Two studies conducted by Kochiadakis GE and his colleges have shown that amiodarone was more effective in reducing the rate of atrial fibrillation recurrence and able to restore sinus rhythm more effectively compared to sotalol.9,10 In addition to that, low dose of amiodarone was found to be more effective than sotalol in restoring normal sinus rhythm. The efficacy of amidorone was further proven by a meta analysis condutced by Lafunte and his colleges. In this study, amiodarone (class III antiarrhythmic drug) was concluded to have higher efficacy over class Ia antiarrhythmic drug (disopyramide, quinidine), class Ic antiarrhythmic drug (flecainide and propafenone) and other class III drug (sotalol) in preventing the relapse of atrial fibrillation. In addition to that, it was shown that amiodarone resulted in fewer adverse effects compared with other drug class.11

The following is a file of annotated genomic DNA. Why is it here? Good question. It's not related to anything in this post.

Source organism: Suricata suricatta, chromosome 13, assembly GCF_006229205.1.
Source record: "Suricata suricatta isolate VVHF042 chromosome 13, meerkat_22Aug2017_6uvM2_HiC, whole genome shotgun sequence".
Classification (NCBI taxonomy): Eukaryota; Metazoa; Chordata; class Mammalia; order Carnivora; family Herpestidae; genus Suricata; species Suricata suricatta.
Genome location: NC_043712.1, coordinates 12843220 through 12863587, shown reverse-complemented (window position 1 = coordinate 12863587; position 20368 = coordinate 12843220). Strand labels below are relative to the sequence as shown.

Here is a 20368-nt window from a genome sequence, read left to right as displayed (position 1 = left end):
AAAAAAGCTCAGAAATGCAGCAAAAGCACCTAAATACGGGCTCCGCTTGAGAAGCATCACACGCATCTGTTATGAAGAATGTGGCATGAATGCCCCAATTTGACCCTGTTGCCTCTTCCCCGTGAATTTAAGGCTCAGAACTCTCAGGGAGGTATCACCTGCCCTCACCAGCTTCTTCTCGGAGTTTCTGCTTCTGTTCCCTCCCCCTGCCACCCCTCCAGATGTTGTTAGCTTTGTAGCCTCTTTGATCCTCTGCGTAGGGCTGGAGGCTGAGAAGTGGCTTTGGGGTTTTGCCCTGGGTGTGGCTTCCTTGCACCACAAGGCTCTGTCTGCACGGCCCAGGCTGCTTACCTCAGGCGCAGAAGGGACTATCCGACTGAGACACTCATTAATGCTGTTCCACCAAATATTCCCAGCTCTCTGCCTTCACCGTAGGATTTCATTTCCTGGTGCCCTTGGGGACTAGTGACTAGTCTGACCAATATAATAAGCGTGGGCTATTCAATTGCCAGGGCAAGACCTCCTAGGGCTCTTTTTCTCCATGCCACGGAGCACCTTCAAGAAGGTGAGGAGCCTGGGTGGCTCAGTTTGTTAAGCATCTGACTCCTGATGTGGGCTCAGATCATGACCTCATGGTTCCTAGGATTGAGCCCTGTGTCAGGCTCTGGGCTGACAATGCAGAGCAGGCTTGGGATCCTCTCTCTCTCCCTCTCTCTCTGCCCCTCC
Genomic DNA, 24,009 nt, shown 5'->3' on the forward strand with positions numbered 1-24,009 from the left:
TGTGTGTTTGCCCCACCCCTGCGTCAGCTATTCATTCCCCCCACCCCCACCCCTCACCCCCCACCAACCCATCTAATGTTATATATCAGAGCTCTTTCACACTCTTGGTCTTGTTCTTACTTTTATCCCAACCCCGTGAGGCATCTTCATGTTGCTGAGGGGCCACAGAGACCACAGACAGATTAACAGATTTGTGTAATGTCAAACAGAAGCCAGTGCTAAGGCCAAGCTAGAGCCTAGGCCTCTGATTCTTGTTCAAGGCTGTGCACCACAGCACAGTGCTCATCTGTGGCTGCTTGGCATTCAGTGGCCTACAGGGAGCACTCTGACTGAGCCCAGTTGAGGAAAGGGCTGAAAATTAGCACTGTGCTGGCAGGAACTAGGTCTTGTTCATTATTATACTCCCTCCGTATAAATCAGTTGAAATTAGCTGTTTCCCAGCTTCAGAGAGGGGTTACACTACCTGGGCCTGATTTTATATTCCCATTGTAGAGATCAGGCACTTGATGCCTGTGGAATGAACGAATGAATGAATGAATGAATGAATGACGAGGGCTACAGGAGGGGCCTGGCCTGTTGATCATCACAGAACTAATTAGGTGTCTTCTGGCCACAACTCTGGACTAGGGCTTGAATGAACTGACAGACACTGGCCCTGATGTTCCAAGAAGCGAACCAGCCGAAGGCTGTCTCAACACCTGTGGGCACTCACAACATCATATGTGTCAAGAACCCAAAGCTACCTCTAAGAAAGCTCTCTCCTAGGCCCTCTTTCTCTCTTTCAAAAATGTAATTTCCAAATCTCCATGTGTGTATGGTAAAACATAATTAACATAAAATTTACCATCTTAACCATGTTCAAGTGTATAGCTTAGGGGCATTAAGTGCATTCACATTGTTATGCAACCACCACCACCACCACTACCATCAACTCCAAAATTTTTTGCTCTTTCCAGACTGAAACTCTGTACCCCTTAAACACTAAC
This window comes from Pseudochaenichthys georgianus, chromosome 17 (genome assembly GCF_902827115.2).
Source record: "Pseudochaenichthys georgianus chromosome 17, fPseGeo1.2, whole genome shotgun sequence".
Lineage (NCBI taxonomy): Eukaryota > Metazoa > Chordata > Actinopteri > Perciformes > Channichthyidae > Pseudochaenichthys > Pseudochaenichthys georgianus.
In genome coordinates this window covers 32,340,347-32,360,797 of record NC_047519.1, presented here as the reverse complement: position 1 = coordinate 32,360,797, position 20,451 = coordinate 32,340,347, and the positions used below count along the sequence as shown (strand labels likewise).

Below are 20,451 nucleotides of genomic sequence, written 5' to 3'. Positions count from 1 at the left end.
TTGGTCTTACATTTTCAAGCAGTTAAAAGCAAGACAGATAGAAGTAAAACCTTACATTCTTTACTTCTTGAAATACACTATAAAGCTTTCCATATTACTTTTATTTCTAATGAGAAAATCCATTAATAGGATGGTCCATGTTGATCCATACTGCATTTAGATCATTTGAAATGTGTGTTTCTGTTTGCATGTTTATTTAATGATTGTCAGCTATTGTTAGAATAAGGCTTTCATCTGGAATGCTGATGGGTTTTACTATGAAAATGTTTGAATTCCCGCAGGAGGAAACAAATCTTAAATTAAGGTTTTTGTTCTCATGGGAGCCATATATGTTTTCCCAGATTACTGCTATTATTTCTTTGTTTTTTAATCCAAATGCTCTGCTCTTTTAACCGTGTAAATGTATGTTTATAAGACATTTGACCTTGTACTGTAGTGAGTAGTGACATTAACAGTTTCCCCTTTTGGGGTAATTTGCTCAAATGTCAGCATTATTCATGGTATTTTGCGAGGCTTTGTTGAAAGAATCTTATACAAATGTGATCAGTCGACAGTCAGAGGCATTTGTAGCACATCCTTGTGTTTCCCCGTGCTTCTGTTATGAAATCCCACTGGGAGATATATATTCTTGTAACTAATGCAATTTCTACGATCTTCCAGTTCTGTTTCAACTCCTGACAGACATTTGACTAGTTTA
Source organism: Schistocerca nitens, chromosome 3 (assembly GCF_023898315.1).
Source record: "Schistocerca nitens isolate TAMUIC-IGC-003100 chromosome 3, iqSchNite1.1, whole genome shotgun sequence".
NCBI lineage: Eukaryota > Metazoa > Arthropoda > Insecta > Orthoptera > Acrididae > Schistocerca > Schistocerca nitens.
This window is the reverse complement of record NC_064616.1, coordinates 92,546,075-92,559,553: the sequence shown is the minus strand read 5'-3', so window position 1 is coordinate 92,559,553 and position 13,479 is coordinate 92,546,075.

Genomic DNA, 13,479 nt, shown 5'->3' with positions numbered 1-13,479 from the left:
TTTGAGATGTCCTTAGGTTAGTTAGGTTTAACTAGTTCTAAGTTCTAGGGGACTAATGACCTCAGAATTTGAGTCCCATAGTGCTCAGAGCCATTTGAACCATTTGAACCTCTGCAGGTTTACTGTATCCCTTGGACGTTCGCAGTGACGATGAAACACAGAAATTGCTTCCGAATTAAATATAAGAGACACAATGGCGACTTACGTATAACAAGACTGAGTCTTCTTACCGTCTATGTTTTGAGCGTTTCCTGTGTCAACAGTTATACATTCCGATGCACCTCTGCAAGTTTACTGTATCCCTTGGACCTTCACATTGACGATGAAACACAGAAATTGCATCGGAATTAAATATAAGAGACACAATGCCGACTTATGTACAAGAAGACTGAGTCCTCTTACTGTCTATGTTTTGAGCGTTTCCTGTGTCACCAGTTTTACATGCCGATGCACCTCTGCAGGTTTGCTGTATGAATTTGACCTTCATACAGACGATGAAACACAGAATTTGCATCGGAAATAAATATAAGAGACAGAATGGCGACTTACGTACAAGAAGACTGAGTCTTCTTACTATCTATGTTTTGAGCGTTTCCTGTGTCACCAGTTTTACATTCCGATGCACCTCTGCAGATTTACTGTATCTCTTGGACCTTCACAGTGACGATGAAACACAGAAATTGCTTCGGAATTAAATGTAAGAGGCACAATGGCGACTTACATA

Antithrombolytic therapy is important to minimise the risk of stroke. The main drug used is warfarin. In two studies comparing efficacy of warfarin against placebo concluded that warfarin was able to reduce the risk of ischaemic stroke significantly. 12,13 However, a meta analysis conducted by Aguilar and his colleges showed that the use of warfarin resulted in an increased risk of haemorrhage but overall mortality is not significantly different from those who are taking anti platelet agent such as aspirin.14 Similarly, this meta analysis also showed that warfarin was more efficacious than placebo for primary stroke prevention with moderate evidence of more major bleeding. This meta analysis included analysis of antiplatelet agent such as aspirin and its efficacy in reducing the risk of stroke and it was found that aspirin was more effective than placebo for primary stroke prevention (1.9% risk reduction for stroke) with evidence of major bleeding. By comparing warfarin and aspirin, it was found that the use of warfarin accounted for fewer case of stroke compared to patient on aspirin but with a higher risk of haemorrhage. This meta analysis also depicted that low dose warfarin or a combination of low dose warfarin and aspirin were less effective for stroke prevention than adjusted-dose warfarin.13,14 This finding is supported by another meta analysis conducted by HART. In the analysis, adjusted dose warfarin and antiplatelet (aspirin) was able to reduce incidence of stroke by 64% and 22% respectively. Another meta analysis justifies that adjusted dose warfarin is more advantageous in reducing the incidence of stroke in patient with atrial fibrillation when compared to efficacy of low dose or fixed dose warfarin with aspirin.12 However, there was no difference observed in terms of overall mortality, vascular or haemorrhagic death, or major haemorrhage between these two groups. Hence, it is reasonable to conclude that adjusted dose warfarin was more effective compared to antiplatelet in stroke risk reduction. 12 In addition to that, a study conducted by Van Walraven showed similar findings justifying that adjusted dose warfarin was able to produce a more predictable and significant reductions in stroke for patients with atrial fibrillation.15 The study conducted by Aguilar indicated that the use adjusted-dose warfarin to prolong INR ranged from 2 to 3 was able to reduce incidence of stroke death for patients with AF substantially and the haemorrhage side effects were not dominant as the patients were carefully monitored.14